DNA extraction and ITS sequence analysis
Samples of each plant were ground into a fine powder with a grinder and extracted using a DNeasy®Plant Mini Kit (Qiagen, Hilden, Germany) according to the manufacturer’s protocol. DNA quantification was performed using a NanoDrop 2000 Spectrophotometer (Thermo Fisher Scientific). An absorbance (A260/A280) ratio of 1.8 indicated insignificant levels of contamination from unwanted proteins and polysaccharides. Five microliters of genomic DNA (~100 ng) was added to a master mix containing 10× PCR buffer (with Mg2+ at a concentration of 1.5 mM containing a bromophenol blue loading dye), 0.5 mM dNTP, 400 nM of the forward and reverse primers (ITS-S, AGG AGA AGT CGT AAC AAG; ITS-AS, GTT TCT TTT CCT CCG CT)  and 1.5 U of Taq Polymerase (KAPA Taq DNA Polymerase with dye, KAPA Biosystems, Woburn, MA, USA) for a 50 L PCR reaction. A GeneAmp 9700 thermal cycler (Applied Biosystems, Foster City, CA, USA) was used with the following program: 3 min at 95 °C, 30 s at 55 °C and 45 s at 72 °C, followed by 40 cycles of 30 s at 95 °C, 30 s at 55 °C and 30 s at 72 °C, with a final 10 min extension at 72 °C . Ten microliters of the amplification product was collected and separated on a 1.2 % agarose gel, and detected under UV-light after staining with SYBR® Safe DNA gel stain (Thermo Fisher Scientific). The PCR product was purified with a PCR purification kit (Qiagen) according to the manufacturer’s protocol. The cycle sequencing and sequence reactions were performed by an external company (Dragon Technology Limited, Hong Kong, China). All of the sequences were edited using a Biological Sequence Alignment Editor (Bioedit) and aligned with the ClustalW algorithm found in version 6.0 of the Molecular Evolutionary Genetics Analysis (MEGA 6) software (The Biodesign Institute, Arizona, MA, USA). All of the sequence distances were calculated using the Maximum Parsimony method (Kimura 2-parameter model, bootstrap = 1000 replicates) with MEGA 6.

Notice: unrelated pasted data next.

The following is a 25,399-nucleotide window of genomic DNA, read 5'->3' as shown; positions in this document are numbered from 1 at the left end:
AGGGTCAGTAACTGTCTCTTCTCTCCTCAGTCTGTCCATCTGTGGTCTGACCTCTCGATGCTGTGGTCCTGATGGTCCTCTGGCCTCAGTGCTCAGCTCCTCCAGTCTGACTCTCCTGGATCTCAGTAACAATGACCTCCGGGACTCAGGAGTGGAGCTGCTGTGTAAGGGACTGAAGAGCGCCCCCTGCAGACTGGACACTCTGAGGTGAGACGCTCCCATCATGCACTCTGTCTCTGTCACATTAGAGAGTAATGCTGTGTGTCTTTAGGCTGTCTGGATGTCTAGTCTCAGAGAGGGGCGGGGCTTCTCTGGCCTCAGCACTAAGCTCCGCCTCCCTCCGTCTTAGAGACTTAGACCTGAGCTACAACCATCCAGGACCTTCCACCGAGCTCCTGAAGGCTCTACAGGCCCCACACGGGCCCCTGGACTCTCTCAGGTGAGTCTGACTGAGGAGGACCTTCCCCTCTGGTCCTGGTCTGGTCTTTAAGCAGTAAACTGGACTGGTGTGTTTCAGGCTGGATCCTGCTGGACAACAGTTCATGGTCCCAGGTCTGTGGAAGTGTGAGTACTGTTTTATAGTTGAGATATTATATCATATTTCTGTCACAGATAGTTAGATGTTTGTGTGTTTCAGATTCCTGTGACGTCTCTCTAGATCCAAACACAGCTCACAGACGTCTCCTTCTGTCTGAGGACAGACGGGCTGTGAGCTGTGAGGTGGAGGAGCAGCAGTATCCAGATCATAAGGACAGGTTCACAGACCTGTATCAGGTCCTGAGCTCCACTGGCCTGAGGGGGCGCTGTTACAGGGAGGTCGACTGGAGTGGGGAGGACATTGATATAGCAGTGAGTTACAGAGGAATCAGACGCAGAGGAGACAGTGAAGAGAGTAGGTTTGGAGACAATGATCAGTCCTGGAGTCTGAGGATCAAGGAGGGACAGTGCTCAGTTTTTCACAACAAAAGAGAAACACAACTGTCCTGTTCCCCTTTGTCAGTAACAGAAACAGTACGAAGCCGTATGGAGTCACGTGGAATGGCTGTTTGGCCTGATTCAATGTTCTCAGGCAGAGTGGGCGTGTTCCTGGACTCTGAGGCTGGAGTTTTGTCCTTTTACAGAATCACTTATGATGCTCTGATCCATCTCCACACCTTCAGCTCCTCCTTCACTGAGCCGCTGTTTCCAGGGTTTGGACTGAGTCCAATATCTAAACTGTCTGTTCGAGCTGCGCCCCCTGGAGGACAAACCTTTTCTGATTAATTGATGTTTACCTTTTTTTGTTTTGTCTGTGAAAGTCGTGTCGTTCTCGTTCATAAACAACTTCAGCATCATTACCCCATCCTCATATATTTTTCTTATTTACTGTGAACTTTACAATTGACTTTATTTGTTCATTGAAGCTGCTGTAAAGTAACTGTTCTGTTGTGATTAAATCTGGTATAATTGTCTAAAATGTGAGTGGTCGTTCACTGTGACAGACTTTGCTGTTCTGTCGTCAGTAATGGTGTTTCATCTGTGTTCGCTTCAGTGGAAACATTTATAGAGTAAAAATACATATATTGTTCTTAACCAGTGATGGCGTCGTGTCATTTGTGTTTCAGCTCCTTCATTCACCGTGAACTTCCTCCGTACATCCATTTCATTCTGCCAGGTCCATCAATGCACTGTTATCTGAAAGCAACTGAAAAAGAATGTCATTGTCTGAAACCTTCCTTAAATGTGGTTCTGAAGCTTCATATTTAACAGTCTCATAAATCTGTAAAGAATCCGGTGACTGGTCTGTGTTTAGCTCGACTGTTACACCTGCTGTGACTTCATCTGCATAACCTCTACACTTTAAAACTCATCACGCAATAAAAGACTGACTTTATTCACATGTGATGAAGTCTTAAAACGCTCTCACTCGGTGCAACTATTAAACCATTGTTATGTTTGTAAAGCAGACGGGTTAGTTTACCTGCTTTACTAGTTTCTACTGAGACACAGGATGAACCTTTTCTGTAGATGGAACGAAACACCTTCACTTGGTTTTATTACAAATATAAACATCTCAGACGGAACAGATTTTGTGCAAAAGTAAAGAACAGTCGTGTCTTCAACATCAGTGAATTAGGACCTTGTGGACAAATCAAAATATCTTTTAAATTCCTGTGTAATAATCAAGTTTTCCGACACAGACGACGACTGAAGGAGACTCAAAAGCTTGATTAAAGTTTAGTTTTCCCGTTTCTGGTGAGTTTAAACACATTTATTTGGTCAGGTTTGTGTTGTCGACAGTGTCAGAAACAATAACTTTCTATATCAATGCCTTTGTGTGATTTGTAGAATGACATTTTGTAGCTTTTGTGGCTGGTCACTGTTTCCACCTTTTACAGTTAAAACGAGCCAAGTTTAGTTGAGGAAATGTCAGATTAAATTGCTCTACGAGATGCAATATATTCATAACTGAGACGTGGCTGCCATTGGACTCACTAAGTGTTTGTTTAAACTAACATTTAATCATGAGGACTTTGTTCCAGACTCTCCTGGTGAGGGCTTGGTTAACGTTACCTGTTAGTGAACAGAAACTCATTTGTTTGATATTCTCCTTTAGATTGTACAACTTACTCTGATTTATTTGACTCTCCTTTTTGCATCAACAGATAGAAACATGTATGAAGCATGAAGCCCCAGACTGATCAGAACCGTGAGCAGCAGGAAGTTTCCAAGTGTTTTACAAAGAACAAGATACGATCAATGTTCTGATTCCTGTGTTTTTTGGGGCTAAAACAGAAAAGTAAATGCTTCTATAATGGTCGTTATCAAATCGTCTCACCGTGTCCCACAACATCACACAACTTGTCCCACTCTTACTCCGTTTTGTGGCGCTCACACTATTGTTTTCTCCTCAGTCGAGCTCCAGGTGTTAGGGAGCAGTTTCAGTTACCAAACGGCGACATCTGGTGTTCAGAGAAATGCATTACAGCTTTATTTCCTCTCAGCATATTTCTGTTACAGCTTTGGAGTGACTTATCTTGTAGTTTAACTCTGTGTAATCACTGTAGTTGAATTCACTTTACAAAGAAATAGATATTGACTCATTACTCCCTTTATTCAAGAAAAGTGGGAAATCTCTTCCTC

Peaks above the S/N ratio of the chromatogram were labeled and manually integrated using version 7.2 of the Chromeleon Chromatography Data System software (Thermo Fisher Scientific) to distinguish between the different species of Acorus. Principal component analysis (PCA) and Hierarchical clustering analysis (HCA) of the relative peak areas were performed using the SPSS for Windows 16.0 software (SPSS Corporation, Armonk, NY, USA) to differentiate between the different peaks. Summary data were expressed as the mean ± standard deviation (SD) for n = 4.
Sixteen samples of herbs corresponding to ATR, AGR, ACR and AAR were collected from different production sites and numbered from 1 to 16 (Table 1). The different samples were initially identified based on their morphological appearance. The unique features of these samples are described below.